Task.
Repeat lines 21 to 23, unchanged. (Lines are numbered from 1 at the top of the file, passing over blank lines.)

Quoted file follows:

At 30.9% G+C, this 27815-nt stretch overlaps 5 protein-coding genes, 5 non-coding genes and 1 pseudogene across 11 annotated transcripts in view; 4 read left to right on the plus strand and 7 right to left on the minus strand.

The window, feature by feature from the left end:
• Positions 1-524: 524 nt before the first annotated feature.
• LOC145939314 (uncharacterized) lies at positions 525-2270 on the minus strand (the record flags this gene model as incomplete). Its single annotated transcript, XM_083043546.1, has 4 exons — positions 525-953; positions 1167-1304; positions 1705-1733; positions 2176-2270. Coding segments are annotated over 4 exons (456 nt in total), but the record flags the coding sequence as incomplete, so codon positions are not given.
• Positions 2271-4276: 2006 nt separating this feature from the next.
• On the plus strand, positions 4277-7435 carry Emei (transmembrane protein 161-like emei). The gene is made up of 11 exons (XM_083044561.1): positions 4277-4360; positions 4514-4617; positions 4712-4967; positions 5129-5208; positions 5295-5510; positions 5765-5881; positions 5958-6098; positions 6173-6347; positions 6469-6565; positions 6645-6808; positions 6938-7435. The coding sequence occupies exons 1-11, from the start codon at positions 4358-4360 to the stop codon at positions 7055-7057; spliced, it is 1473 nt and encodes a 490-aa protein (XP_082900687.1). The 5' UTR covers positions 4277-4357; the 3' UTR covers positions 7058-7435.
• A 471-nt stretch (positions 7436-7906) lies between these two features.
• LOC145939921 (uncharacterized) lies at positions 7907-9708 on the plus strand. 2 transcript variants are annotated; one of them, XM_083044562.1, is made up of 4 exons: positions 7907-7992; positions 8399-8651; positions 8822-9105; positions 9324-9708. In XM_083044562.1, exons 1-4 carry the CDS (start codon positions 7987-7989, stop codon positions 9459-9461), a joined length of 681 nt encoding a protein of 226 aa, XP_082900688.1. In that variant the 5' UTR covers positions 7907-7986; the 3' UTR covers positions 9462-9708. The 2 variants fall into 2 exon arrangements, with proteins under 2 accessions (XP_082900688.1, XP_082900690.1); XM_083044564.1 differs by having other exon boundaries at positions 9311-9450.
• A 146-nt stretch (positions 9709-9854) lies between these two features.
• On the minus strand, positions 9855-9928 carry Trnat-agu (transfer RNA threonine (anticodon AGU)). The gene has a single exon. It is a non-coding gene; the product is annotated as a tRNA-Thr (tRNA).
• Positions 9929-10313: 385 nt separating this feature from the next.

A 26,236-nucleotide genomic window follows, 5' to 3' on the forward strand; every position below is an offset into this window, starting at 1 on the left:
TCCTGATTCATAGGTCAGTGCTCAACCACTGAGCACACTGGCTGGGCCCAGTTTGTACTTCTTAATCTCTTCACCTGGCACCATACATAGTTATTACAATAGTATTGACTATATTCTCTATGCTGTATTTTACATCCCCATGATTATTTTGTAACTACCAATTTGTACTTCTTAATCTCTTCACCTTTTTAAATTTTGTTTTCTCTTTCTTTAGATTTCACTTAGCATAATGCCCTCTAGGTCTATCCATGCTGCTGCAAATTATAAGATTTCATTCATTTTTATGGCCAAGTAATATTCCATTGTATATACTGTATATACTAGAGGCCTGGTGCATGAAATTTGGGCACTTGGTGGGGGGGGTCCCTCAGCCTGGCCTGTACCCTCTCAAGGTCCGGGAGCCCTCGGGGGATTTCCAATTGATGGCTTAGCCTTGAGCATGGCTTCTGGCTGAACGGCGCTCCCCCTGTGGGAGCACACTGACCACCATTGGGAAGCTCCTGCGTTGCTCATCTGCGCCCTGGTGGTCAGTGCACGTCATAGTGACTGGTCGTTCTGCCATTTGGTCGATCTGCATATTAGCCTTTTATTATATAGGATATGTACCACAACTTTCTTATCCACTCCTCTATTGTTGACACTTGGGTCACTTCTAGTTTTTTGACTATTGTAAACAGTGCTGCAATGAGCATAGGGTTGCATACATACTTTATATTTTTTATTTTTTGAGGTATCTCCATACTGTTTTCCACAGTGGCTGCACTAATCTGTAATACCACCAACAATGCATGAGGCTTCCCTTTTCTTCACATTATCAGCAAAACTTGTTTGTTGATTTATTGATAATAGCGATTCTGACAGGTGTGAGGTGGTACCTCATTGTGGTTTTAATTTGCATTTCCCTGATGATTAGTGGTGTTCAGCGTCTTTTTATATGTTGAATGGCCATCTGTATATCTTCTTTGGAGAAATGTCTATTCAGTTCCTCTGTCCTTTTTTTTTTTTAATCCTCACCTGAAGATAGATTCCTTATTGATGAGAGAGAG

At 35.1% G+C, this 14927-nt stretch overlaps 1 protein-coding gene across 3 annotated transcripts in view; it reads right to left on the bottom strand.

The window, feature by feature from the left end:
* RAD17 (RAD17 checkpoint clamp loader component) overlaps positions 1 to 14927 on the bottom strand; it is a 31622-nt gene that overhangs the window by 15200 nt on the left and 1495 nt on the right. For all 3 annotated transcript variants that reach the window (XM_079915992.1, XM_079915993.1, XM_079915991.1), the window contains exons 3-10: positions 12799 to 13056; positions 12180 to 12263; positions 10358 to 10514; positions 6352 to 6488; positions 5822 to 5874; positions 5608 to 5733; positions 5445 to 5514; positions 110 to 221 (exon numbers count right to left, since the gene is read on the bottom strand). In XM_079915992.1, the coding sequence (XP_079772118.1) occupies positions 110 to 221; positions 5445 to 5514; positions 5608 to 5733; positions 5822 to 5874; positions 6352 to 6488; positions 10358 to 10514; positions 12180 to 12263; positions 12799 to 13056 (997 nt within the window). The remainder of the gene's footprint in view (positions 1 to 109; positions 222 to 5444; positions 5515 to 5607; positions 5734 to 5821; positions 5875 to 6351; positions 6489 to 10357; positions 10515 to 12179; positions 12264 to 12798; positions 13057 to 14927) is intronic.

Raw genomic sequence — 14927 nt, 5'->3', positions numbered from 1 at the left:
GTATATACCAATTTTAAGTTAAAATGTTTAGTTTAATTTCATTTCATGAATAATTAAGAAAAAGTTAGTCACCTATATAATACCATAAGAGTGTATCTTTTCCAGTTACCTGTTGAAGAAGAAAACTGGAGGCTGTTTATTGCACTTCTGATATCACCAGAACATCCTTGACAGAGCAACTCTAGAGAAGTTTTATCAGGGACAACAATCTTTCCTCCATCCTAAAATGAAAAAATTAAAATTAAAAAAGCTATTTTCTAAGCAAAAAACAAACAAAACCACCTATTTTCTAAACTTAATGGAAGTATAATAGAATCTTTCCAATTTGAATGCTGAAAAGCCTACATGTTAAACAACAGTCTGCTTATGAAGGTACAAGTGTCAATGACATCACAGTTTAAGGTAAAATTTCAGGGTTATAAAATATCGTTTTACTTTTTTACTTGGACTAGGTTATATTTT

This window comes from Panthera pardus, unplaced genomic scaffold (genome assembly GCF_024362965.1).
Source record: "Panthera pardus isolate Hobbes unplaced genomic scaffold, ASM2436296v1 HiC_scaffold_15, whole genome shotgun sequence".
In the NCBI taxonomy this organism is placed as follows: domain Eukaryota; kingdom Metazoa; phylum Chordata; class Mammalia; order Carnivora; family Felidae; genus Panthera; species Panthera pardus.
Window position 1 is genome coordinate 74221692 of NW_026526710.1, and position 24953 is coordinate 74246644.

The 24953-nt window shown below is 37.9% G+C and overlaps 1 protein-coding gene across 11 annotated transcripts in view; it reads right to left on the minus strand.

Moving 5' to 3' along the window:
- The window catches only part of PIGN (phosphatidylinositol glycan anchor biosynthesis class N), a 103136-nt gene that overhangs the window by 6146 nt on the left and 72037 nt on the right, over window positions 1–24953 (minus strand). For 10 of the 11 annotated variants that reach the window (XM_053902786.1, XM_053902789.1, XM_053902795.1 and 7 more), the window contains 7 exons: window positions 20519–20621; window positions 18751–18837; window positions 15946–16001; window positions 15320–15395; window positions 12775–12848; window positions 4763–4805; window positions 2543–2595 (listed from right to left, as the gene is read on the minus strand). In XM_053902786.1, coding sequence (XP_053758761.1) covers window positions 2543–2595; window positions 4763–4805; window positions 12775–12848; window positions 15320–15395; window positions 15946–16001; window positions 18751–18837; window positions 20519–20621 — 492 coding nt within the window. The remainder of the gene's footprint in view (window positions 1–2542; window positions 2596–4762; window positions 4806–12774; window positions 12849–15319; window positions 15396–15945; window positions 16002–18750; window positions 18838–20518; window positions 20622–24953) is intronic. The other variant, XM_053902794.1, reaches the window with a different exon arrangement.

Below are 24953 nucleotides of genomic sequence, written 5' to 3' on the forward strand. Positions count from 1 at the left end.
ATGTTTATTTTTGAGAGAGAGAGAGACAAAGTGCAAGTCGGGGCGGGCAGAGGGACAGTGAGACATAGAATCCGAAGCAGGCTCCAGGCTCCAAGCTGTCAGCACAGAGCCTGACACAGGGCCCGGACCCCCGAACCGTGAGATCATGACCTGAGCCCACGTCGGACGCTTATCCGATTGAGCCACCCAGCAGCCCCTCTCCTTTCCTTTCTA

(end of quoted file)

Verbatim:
In the NCBI taxonomy this organism is placed as follows: domain Eukaryota; kingdom Metazoa; phylum Chordata; class Mammalia; order Carnivora; family Felidae; genus Panthera; species Panthera pardus.
Window position 1 is genome coordinate 74221692 of NW_026526710.1, and position 24953 is coordinate 74246644.

The 24953-nt window shown below is 37.9% G+C and overlaps 1 protein-coding gene across 11 annotated transcripts in view; it reads right to left on the minus strand.